And I can blame my absence on my former lack of internet. Sort of. Anyway, once again I’ve given myself the onerous task of packing a month into a blog post – which, I realize, doesn’t make for terribly interesting reading. Oh well. I suppose I can start this post the way all awkward conversations start – with a comment about the weather. It’s FANTASTIC. Today it was – no joke – 61 degrees. Seeing as it was -4 with windchill the other day (we all ended up at IHOP), this is one hell of an upturn. Of course, now the ground is one big muddy suction cup but I don’t really care. It’s just nice to wear – gasp – ONE jacket. Although, I had a mini-vacation – sort of – a couple of weeks ago in Maine, and after the -27 degree temps there, even the coldest of days here feel positively tropical. It was nice to get back and see all my friends and visit my old barn, and it definitely refreshed my outlook quite a bit.

My mom and I drove back down and she stayed for a few days in the Little House and cooked all of us an AMAZING dinner of shepherd’s pie, brownies, and apple crumble…yum. That lasted us for several meals, which was fabulous – when you’re a working student any food you don’t have to cook or pay for is great and if it’s actually good food, well, that’s even better (and very rare ;) )! Before she left, my mom gave me one last pep talk and then released me at the double-shed to grab Miranda – and it was back to my life.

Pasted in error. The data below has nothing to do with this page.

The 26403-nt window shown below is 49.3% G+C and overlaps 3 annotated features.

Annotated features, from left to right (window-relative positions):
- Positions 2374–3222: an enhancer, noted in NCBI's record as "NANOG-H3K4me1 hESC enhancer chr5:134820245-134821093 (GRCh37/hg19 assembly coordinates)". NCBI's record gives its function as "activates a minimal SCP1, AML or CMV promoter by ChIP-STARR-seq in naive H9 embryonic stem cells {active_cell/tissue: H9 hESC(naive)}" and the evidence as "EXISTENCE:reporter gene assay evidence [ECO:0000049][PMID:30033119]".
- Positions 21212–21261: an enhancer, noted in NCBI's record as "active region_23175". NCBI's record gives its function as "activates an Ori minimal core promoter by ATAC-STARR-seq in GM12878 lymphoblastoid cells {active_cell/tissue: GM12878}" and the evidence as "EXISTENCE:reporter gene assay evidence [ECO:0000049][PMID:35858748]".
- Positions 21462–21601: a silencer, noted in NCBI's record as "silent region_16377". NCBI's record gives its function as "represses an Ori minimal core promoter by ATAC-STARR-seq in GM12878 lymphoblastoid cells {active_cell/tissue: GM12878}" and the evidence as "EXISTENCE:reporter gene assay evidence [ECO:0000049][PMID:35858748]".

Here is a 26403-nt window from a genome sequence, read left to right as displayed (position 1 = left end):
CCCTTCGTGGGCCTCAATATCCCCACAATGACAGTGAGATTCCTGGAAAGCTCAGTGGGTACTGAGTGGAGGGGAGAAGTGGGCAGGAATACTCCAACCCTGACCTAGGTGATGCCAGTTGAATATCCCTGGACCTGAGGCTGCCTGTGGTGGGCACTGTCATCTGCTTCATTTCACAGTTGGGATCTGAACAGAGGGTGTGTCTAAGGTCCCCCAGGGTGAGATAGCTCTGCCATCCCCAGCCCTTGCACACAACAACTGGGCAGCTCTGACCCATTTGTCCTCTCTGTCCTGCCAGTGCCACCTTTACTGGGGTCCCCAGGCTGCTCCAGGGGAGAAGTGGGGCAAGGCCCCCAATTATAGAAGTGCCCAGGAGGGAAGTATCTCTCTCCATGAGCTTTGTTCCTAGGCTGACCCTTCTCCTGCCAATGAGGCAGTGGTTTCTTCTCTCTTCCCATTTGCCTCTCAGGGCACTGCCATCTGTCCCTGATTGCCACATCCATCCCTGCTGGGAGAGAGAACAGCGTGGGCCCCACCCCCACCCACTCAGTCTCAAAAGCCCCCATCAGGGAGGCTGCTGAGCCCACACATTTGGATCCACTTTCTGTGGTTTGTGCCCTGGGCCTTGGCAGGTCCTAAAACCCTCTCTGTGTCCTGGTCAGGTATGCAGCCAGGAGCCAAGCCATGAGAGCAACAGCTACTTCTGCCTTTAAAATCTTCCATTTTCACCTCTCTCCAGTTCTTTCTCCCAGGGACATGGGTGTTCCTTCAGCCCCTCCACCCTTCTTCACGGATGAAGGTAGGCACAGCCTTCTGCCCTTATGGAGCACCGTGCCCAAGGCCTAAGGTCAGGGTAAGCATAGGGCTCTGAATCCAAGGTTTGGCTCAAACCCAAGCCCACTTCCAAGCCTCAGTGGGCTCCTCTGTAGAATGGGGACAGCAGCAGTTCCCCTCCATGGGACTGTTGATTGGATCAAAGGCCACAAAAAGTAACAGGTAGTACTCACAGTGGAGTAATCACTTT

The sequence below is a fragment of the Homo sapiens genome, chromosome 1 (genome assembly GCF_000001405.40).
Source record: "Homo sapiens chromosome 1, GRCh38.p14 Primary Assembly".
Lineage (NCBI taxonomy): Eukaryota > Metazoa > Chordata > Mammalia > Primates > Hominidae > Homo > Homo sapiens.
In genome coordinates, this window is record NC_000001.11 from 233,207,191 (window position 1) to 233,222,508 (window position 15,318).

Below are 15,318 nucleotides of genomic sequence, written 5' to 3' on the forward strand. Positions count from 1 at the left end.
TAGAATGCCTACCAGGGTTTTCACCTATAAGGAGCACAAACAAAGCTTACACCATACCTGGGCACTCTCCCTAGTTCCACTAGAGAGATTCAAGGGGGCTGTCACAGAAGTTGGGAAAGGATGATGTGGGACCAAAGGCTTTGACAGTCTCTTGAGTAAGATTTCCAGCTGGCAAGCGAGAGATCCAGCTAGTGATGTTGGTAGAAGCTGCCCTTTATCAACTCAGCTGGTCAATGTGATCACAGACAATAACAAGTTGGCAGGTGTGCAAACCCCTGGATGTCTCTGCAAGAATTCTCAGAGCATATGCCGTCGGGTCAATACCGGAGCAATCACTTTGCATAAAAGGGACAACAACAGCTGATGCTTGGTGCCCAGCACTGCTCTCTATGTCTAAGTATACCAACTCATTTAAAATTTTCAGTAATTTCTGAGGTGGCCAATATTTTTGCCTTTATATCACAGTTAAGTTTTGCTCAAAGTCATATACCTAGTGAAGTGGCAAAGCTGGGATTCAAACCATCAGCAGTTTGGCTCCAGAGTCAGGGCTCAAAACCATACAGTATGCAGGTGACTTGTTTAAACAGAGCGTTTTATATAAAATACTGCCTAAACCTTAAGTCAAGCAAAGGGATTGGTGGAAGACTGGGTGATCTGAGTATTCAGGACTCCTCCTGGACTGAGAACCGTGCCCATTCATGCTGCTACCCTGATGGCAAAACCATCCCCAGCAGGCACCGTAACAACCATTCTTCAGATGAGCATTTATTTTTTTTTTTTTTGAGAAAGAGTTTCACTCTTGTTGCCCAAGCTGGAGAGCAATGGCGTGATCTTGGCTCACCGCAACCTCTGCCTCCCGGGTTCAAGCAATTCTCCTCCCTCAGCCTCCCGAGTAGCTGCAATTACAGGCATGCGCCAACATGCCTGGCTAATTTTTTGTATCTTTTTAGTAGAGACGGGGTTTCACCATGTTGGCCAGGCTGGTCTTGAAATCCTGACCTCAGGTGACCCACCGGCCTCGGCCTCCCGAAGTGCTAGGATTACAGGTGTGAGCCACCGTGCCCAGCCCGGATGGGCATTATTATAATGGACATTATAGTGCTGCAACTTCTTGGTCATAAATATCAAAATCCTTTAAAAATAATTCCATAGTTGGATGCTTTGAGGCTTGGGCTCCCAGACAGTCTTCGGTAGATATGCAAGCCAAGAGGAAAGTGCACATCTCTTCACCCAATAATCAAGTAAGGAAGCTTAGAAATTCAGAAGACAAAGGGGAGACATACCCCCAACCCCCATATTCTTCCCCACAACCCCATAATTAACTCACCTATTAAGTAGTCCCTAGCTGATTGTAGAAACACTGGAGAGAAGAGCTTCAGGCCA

Danny and I in the "snow."Speaking of life (and getting it moving in a more positive direction), I do believe my Danny problem may just be solved. I am aware that posting that online is probably the ultimate jinx…but oh well. A very sweet lady came and tried him twice (and of course, he acted his absolute worst the second time!). She rode him very well and I think with a few weeks of getting to know each other they’d be a great team. And she really liked him! Yay! So, fingers crossed that this will work out and I can move onto a more suitable event horse (and I know of the perfect one…!). I’ll be sad to see my darling Dannyboy go, but both he and I will be happier with different partners. My lessons on him just aren’t terribly productive and I feel like I learn so much more on more cooperative horses – such as Razor, the huge white(ish) horse owned by one of our boarders. I got to ride him in an inaugural “dressage clinic” the other day – modeled after our weekly jumping clinics, the first one was based on lateral work. It was me, and my fellow working students Jenna on Elmo, Megan on Cate and Kaitlin on Castine. We all had a BLAST attempting leg-yields, turns on the haunches and forehand, shoulder-in, and travers and renvers. Ok, we actually all did pretty well up until the last two…ha! It was so much fun to do it in the group format, and I hope Phyllis lets us do a few more of those!